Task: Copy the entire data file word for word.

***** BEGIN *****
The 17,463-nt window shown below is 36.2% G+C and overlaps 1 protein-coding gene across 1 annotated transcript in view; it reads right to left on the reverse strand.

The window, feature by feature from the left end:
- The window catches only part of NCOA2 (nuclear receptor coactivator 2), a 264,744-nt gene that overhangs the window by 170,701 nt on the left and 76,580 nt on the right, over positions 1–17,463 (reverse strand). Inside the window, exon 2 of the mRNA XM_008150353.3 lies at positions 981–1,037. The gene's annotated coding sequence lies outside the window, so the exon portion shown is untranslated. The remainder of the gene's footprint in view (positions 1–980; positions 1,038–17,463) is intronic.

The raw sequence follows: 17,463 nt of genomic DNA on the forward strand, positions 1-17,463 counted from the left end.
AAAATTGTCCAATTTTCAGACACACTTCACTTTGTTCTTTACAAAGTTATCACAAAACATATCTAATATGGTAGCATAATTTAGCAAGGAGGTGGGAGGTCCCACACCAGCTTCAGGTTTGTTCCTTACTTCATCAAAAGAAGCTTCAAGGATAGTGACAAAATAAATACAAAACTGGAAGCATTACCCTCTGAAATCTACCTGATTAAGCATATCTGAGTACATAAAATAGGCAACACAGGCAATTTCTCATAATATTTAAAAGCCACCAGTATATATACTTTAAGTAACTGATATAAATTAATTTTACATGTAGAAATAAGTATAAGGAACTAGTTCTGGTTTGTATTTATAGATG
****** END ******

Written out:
The 17,463-nt window shown below is 36.2% G+C and overlaps 1 protein-coding gene across 1 annotated transcript in view; it reads right to left on the reverse strand.

The window, feature by feature from the left end:
- The window catches only part of NCOA2 (nuclear receptor coactivator 2), a 264,744-nt gene that overhangs the window by 170,701 nt on the left and 76,580 nt on the right, over positions 1–17,463 (reverse strand). Inside the window, exon 2 of the mRNA XM_008150353.3 lies at positions 981–1,037. The gene's annotated coding sequence lies outside the window, so the exon portion shown is untranslated. The remainder of the gene's footprint in view (positions 1–980; positions 1,038–17,463) is intronic.

The raw sequence follows: 17,463 nt of genomic DNA on the forward strand, positions 1-17,463 counted from the left end.
AAAATTGTCCAATTTTCAGACACACTTCACTTTGTTCTTTACAAAGTTATCACAAAACATATCTAATATGGTAGCATAATTTAGCAAGGAGGTGGGAGGTCCCACACCAGCTTCAGGTTTGTTCCTTACTTCATCAAAAGAAGCTTCAAGGATAGTGACAAAATAAATACAAAACTGGAAGCATTACCCTCTGAAATCTACCTGATTAAGCATATCTGAGTACATAAAATAGGCAACACAGGCAATTTCTCATAATATTTAAAAGCCACCAGTATATATACTTTAAGTAACTGATATAAATTAATTTTACATGTAGAAATAAGTATAAGGAACTAGTTCTGGTTTGTATTTATAGATG